1. A new access_token valid for 1 hour
  2. The same refresh_token that was passed. Replacing the existing refresh token even though it is the same is good practice.
  3. The lifetime of the refresh token is now now + 90 days.

This gives clients a good flexibility to get new access tokens without having to make the users go through the same process again. If your app does not call the token endpoint in 90 days, your refresh token will expire. In this case, the whole flow has to be initiated again.

Storing refresh tokens in a secure way

Refresh tokens offer a convenient way of retaining an up-to-date access token without having to interact with the end user. Because refresh tokens are long lived entities, it is the client's obligation to store them in a secure way.

The following snippet show an exemplary response of a token refresh request:

{
  "access_token": "eyJhbGciOiJSUzI1NiIsImtpZCI6Ij...j8vltwIXCCxGV2D9xm82tx-A",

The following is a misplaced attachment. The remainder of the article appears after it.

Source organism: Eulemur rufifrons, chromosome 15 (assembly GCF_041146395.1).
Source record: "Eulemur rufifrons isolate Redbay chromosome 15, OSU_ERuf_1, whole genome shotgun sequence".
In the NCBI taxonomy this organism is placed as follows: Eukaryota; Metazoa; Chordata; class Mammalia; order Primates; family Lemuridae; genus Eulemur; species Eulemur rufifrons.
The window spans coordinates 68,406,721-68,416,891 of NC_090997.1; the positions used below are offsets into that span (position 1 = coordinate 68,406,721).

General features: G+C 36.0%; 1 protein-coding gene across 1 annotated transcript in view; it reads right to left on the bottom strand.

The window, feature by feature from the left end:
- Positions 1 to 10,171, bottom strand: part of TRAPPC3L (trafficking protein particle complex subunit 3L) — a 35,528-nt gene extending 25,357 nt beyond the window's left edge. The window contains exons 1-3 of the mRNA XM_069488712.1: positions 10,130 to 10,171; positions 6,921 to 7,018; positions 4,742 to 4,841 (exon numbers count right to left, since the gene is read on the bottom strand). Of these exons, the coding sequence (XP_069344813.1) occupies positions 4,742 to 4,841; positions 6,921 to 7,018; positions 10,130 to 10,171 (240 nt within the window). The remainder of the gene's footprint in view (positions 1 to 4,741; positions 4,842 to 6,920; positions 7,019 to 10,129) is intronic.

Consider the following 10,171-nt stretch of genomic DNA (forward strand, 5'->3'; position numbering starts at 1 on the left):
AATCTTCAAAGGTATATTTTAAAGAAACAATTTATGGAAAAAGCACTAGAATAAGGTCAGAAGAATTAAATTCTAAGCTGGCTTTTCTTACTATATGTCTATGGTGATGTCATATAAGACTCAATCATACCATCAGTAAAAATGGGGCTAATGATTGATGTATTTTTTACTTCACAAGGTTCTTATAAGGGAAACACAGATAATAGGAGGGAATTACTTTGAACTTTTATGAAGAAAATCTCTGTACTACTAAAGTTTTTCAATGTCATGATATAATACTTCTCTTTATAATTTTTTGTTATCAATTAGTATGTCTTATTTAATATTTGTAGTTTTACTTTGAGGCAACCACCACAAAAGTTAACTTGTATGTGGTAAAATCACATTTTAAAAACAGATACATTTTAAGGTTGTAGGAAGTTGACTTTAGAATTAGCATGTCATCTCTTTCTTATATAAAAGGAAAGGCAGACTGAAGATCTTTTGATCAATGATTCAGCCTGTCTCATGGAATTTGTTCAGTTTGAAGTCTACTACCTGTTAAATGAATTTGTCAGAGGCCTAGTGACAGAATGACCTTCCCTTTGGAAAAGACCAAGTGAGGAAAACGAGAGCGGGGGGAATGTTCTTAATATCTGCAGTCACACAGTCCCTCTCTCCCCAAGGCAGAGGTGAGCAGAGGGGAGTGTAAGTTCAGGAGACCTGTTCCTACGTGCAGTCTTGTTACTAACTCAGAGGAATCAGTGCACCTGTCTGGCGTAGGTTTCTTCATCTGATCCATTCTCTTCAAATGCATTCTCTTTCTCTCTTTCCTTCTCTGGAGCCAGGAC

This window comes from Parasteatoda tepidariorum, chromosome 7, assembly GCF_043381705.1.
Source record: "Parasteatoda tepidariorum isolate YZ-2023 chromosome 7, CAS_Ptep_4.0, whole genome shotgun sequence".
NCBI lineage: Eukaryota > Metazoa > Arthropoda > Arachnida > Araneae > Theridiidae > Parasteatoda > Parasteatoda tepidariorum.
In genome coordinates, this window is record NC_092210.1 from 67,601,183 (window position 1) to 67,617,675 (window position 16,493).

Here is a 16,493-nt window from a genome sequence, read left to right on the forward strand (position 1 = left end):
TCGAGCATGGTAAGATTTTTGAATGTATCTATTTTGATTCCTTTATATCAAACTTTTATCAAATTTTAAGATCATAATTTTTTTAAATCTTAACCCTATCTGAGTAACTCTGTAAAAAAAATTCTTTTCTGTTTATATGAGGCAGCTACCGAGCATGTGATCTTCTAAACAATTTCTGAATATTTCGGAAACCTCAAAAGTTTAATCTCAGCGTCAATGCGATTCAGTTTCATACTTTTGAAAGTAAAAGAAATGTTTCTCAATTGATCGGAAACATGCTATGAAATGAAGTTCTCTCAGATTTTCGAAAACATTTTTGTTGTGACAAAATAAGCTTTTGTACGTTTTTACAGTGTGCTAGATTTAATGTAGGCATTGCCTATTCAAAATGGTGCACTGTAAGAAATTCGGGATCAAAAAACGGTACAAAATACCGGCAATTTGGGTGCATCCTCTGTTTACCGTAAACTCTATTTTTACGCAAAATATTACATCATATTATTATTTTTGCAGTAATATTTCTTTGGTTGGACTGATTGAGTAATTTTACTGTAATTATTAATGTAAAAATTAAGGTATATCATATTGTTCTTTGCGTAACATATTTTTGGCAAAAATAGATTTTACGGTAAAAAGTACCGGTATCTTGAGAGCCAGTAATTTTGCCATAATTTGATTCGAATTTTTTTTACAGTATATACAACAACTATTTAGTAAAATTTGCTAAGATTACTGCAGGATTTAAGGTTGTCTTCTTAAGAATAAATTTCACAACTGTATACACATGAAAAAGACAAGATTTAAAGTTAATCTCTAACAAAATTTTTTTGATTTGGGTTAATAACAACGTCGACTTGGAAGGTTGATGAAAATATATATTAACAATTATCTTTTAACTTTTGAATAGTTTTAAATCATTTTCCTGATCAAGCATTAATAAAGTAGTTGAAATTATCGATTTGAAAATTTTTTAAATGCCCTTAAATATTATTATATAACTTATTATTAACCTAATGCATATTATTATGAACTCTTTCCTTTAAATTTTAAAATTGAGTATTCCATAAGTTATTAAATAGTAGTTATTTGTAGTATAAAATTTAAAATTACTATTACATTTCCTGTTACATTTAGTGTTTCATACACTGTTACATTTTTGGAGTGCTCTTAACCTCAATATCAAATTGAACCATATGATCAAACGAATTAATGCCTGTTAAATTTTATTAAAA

"expires_in": 3600,
  "token_type": "Bearer",
  "refresh_token": "4a4a8fb5c4ef170a9e07e30a2f5...f1dc4f955d72c77e1ceb76ff2e1"
}

Accessing protected resources

After obtaining an access token, it can be used to call the Tapkey Management API to manage grants, view logs or query the users locking devices. Take a look at the Operations section to see all the endpoints available.

The following snippet demonstrates an exemplary call to the Tapkey Management API, requesting additional user information.

RFC 6750

The authorization method used in this example is specified in section 2.1 of RFC 6750.

GET https://my.tapkey.com/api/v1/auth/auth/userinfo

Authorization: Bearer eyJhbGciOiJSUz...O-YbBq8F7086rQi-kEbERp4dA3r0WonpHnmYcXEnA
will return the authenticated user's details, e.g.:
{
  "ownerAccounts": ...,
  "ownerAccountPermissions": ...,
  "id": "9da7db0a-....-....-....-1c81a6060daf",
  "ipId": "com.auth0",
  "ipUserName": "...@tapkey.com"
}